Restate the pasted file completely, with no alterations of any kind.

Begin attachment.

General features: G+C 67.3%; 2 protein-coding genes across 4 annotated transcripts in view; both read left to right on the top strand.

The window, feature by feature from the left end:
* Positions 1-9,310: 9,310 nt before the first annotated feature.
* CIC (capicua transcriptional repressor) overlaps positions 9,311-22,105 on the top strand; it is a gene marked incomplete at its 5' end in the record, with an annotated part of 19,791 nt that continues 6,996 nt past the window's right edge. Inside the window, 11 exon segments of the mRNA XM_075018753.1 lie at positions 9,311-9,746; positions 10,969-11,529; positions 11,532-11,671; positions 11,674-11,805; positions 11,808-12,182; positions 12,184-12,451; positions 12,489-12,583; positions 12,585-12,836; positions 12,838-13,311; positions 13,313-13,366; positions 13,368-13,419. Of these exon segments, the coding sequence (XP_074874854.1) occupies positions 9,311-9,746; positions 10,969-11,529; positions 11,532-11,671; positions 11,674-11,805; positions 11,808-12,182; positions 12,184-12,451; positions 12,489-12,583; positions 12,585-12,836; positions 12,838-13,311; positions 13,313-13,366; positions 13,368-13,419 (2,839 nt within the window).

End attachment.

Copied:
General features: G+C 67.3%; 2 protein-coding genes across 4 annotated transcripts in view; both read left to right on the top strand.

The window, feature by feature from the left end:
* Positions 1-9,310: 9,310 nt before the first annotated feature.
* CIC (capicua transcriptional repressor) overlaps positions 9,311-22,105 on the top strand; it is a gene marked incomplete at its 5' end in the record, with an annotated part of 19,791 nt that continues 6,996 nt past the window's right edge. Inside the window, 11 exon segments of the mRNA XM_075018753.1 lie at positions 9,311-9,746; positions 10,969-11,529; positions 11,532-11,671; positions 11,674-11,805; positions 11,808-12,182; positions 12,184-12,451; positions 12,489-12,583; positions 12,585-12,836; positions 12,838-13,311; positions 13,313-13,366; positions 13,368-13,419. Of these exon segments, the coding sequence (XP_074874854.1) occupies positions 9,311-9,746; positions 10,969-11,529; positions 11,532-11,671; positions 11,674-11,805; positions 11,808-12,182; positions 12,184-12,451; positions 12,489-12,583; positions 12,585-12,836; positions 12,838-13,311; positions 13,313-13,366; positions 13,368-13,419 (2,839 nt within the window).